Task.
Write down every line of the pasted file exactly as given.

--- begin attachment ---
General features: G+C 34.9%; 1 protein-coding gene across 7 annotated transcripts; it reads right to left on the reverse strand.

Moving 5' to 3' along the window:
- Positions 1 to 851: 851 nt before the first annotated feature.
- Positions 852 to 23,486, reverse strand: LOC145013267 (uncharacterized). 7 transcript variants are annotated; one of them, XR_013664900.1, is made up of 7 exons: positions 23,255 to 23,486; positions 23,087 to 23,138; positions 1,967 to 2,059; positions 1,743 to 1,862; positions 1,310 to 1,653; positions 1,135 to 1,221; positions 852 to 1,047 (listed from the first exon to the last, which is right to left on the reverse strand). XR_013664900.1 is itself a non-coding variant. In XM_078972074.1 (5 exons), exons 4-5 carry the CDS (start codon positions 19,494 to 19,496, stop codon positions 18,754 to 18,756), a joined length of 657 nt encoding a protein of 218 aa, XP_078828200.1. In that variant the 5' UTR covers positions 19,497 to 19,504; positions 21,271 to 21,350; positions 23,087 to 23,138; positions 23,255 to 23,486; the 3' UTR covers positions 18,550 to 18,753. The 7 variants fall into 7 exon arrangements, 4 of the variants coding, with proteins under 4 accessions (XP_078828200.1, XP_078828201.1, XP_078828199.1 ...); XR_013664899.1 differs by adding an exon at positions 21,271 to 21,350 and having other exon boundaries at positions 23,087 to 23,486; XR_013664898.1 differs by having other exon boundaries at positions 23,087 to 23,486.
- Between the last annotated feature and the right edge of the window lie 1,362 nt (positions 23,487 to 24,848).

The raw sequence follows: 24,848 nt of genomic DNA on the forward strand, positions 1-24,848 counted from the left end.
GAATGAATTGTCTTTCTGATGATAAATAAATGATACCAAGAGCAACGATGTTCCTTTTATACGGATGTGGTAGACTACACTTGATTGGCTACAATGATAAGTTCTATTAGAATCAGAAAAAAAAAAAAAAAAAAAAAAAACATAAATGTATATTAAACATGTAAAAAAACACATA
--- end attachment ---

General features: G+C 34.9%; 1 protein-coding gene across 7 annotated transcripts; it reads right to left on the reverse strand.

Moving 5' to 3' along the window:
- Positions 1 to 851: 851 nt before the first annotated feature.
- Positions 852 to 23,486, reverse strand: LOC145013267 (uncharacterized). 7 transcript variants are annotated; one of them, XR_013664900.1, is made up of 7 exons: positions 23,255 to 23,486; positions 23,087 to 23,138; positions 1,967 to 2,059; positions 1,743 to 1,862; positions 1,310 to 1,653; positions 1,135 to 1,221; positions 852 to 1,047 (listed from the first exon to the last, which is right to left on the reverse strand). XR_013664900.1 is itself a non-coding variant. In XM_078972074.1 (5 exons), exons 4-5 carry the CDS (start codon positions 19,494 to 19,496, stop codon positions 18,754 to 18,756), a joined length of 657 nt encoding a protein of 218 aa, XP_078828200.1. In that variant the 5' UTR covers positions 19,497 to 19,504; positions 21,271 to 21,350; positions 23,087 to 23,138; positions 23,255 to 23,486; the 3' UTR covers positions 18,550 to 18,753. The 7 variants fall into 7 exon arrangements, 4 of the variants coding, with proteins under 4 accessions (XP_078828200.1, XP_078828201.1, XP_078828199.1 ...); XR_013664899.1 differs by adding an exon at positions 21,271 to 21,350 and having other exon boundaries at positions 23,087 to 23,486; XR_013664898.1 differs by having other exon boundaries at positions 23,087 to 23,486.
- Between the last annotated feature and the right edge of the window lie 1,362 nt (positions 23,487 to 24,848).

The raw sequence follows: 24,848 nt of genomic DNA on the forward strand, positions 1-24,848 counted from the left end.
GAATGAATTGTCTTTCTGATGATAAATAAATGATACCAAGAGCAACGATGTTCCTTTTATACGGATGTGGTAGACTACACTTGATTGGCTACAATGATAAGTTCTATTAGAATCAGAAAAAAAAAAAAAAAAAAAAAAAACATAAATGTATATTAAACATGTAAAAAAACACATA